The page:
I think the reason I’m probably drawn to this particular fish is because of the name. It takes me back to a time around my 15th to 17th year and it’s without a doubt synonymous with my entire psyche during that decade.
I’d bet money that if you could get the young ladies that I pestered in those days to be truthful they’d all say without much hesitancy and a big blush; “Yep, that pretty much describes the pimple faced kid we all ran from!”
Nocomis biguttaus (Horneyhead) actually have horns adorning their heads.
Not many fish around here can be found with horns. Horns make the trophy, just ask the guy that shoots spikes every year.
I noticed that the TWRA fishing guide refers to them as Central Stonerollers with Horneyhead in parenthesis. They even list a 10 oz.’er as a state record, caught by a Mr. Roy S. King in 1983 in the Hiwassee River.
Think of that, a state record, a horned fish, that has been not been challenged since 1983!
Only two other state record fish came from that particular river, an 85 lbs.15 oz. Flathead in 1993, and a 1lb. 4oz. Mooneye landed in 2005.
That’s two heads and an eye for one river, metaphorically speaking.
I’ll freely admit that I had to lookup the Mooneye and after seeing what it looked like and seeing the metallic shine in their eyes, I have a little bit of a problem thinking that anyone would even consider taking that shad looking thing to a scale in order to apply for record book status.
But they did, and the rest is immortality for the fisherman who recognized greatness in this particular fish catch. I probably would have thrown a new state record up on the bank for the coons and possums to feast on.
When it comes to Horneyheads, I’ll swear on a stack of salmon eggs that I’ve released more than one state record Horneyhead in my early days of learning to trout fish. Those were the days when it was politically correct to fish for trout with a gob of red worms. Fly rods were for Bluegills and the willow fly hatch back then.
That was a time when I just didn’t recognize the state record potential of a good sized Horneyhead. In those early days of trout fishing; Chubs and Horneyheads were notorious for cleaning my hooks of worms and or, salmon eggs; thereby robbing me of the decent chance at fried trout over an open fire.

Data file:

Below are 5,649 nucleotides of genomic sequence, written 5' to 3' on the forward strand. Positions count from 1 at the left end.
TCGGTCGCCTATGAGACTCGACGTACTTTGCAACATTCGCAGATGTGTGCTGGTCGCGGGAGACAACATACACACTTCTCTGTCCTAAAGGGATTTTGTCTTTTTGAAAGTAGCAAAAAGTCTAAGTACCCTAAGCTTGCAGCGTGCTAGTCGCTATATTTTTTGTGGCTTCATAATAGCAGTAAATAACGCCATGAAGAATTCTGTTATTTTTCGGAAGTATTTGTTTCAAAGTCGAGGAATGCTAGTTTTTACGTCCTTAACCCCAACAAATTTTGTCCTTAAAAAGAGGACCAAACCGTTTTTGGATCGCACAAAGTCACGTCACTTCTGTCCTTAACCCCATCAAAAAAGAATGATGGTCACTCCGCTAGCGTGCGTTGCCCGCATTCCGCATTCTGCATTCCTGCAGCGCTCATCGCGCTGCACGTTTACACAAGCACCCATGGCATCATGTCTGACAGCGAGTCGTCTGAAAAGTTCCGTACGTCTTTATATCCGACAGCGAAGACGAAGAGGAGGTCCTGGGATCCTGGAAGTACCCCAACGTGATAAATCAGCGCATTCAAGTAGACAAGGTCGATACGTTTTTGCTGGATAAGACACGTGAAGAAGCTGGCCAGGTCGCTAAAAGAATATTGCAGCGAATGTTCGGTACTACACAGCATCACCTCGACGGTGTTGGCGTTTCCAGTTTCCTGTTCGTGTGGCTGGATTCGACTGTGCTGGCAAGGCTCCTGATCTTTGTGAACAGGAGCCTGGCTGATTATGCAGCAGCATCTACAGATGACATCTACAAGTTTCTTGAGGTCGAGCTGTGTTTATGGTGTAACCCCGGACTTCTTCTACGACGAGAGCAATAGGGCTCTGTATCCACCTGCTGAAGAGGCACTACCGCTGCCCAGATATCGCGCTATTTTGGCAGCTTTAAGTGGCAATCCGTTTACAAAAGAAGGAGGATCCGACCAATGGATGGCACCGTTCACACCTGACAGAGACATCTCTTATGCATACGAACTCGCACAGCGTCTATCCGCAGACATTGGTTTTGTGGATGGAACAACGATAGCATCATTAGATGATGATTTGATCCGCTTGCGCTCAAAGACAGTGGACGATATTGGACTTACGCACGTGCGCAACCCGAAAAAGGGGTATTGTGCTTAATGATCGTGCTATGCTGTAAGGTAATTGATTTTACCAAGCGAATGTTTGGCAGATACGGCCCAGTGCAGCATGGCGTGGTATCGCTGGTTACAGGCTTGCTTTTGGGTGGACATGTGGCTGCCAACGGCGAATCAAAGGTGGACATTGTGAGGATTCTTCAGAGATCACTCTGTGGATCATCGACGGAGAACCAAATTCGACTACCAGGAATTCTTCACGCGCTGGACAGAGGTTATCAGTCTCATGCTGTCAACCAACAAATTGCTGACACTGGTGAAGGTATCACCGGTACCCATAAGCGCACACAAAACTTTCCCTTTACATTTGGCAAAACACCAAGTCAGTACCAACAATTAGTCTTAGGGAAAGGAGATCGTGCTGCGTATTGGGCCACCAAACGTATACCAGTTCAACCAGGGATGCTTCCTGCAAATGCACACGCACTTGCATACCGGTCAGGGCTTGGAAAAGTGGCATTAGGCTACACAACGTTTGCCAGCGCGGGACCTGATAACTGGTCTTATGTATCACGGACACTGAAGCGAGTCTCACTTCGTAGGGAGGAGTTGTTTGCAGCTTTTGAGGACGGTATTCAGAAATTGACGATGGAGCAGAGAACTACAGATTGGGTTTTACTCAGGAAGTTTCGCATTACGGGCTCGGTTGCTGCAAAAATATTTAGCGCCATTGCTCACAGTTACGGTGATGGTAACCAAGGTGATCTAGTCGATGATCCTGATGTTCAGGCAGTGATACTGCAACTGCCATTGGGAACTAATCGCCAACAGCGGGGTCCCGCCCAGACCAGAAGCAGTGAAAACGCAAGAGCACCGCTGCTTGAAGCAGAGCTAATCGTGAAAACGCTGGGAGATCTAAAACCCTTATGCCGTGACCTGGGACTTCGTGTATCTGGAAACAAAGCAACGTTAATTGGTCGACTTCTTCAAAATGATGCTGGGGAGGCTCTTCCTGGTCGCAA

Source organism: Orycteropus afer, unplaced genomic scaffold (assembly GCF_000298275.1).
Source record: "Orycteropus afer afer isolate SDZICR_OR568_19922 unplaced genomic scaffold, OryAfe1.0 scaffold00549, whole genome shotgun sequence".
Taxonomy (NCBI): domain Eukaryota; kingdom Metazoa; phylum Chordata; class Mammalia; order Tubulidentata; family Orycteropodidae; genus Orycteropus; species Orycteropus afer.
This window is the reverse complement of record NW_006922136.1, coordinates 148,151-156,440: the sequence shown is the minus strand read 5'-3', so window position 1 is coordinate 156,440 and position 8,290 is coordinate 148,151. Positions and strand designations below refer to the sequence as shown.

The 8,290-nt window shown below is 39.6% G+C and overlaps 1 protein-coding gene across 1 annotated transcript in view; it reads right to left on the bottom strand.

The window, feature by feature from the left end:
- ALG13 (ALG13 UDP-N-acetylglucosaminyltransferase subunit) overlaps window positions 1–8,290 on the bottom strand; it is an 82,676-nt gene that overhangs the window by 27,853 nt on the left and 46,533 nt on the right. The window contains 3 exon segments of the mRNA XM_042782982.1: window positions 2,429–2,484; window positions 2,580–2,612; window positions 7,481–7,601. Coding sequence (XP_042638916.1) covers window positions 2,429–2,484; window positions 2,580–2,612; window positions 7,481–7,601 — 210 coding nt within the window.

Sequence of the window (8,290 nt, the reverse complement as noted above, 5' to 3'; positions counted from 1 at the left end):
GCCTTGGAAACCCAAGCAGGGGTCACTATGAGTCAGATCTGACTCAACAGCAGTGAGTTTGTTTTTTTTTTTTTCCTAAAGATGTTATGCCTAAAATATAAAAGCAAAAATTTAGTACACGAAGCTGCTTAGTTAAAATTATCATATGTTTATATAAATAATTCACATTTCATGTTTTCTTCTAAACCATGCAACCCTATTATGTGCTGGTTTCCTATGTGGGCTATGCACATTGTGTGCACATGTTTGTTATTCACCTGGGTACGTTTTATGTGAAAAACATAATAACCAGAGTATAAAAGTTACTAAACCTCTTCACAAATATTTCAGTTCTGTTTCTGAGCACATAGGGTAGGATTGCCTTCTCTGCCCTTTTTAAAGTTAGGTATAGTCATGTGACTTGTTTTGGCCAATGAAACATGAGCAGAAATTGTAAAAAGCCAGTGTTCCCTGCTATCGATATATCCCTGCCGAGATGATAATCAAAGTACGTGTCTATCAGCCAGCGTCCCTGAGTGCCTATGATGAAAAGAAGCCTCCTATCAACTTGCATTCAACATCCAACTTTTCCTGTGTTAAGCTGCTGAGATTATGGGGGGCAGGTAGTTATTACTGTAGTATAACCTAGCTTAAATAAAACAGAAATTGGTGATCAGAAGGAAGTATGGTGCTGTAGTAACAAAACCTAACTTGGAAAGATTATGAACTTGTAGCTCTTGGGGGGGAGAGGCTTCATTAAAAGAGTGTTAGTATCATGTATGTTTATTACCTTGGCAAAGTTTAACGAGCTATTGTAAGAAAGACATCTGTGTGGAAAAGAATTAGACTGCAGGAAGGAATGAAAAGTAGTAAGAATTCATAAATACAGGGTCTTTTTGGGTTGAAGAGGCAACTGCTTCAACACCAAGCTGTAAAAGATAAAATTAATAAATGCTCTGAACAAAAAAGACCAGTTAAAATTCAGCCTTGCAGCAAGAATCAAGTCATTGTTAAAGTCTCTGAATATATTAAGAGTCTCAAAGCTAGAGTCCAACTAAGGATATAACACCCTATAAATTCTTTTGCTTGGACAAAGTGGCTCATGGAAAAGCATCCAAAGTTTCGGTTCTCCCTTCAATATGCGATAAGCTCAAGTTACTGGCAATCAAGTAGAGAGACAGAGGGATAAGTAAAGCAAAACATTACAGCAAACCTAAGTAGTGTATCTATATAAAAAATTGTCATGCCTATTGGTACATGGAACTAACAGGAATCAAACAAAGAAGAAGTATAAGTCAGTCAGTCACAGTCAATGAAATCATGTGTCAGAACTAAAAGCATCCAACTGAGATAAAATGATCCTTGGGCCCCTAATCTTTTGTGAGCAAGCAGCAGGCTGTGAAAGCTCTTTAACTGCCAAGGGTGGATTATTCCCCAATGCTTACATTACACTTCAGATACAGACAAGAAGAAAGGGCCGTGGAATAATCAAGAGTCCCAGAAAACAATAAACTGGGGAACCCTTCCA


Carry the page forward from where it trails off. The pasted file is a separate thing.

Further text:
Now, suddenly with the revelation that a record from 1983 needs to be shattered, it’s become time in my fleeting piscatorial career to add a new milestone fish to the bucket list. Forget bass and perch and crappie records and Tennessee Angler Recognition Programs (TARPS), I’m on a quest of epic proportions.
Imagine the fame, the glory, the sponsorships and your name in the bright lights that befall the angler that shows up at some scale with anything over 10 ounces of a strong, scaly Horneyhead.
King of the Horneyheads! Sound good?
While researching my new quest for state record Horneyheads, I stumbled on Newborn Georgia’s Horneyhead Fish Festival. It seems that the folks down in Newborn have been hosting a festival for Horneyheads for 30 plus years every April. Their celebration comes complete with a parade, music and good fun.
The Newborn Horneyhead Festival even has a catchy little theme song and the Festival website credits “The fabulous Johnny Roquemore, neighbor and winner of Creative Loafing”s Best Singer/Songwriter and the Georgia Music Industry Association’s “ Best of Country “ award.
The song was premiered at the festival in 2012. If you are a serious Horneyhead aficionado, I strongly suggest you load this riveting theme song on your play list.
In addition to an award winning festival theme song, the huge event includes a parade, good eats, big prizes, the crowning of a Horneyhead Queen and a fishing tournament Champion.
A quick review of Georgia Freshwater fish records does not include Horneyheads or Mooneyes. Apparently the Peach State DNR does not consider them as worthy of piscatorial glory or recognition like we do in the Volunteer State! This is truly another decent reason to declare another sad state of affairs for Georgia.
The 2021 champ weighed in a 6.5 incher with nine horns on the biggest tournament Horneyhead.
I imagine being crowned Horneyhead Queen is much more of a resume’ builder than bragging about a 6.5 inch, 9 horned Central Stoneroller. I mean having 9 horns on a head is pretty impressive, but who knows how that stacks up to being crowned Miss Horneyhead Festival? Who knows? It’s Georgia after all.
I’m glad Tennessee hasn’t seen the need for merchandizing Horneyheads yet. At least I’ve not heard of such frivolity up near Reliance. Maybe being crowned Queen of a Horneyhead festival just doesn’t have the same level of appeal to young ladies up here in our corner of the state?
So, the 4wt.-10 ft. Horneyhead custom signature rod is all tuned up with new 2lb. test and the red worms and dough balls are curing in their secret recipe. Like all piscatorial gladiators in search of a new impressive state record, I’m sitting on GO and experiencing sleepless nights.
The last Horneyhead potential state record I released was somewhere about three to five miles above the powerhouse on the Hiwassee. I’ll gladly share my honey hole with you but beware, it’s snake infested and about as remote and lonely as Polk County gets. This stretch of the river is prime hunting grounds for the new state record Horneyhead. I’ll almost guarantee more than a measly 9 horns on the head of these elusive trophies in this stretch of the river.
If you find yourself bored with fishing for Horneyheads, try spring lizards for the Smallmouth bass that cohabitate with the big Stonerollers. Smallmouth fight much better than even a state record Horneyhead, but the state record Smallmouth record has stood since 1955.
One last thought. Would you be bragging if you said you once dated Miss Horneyhead?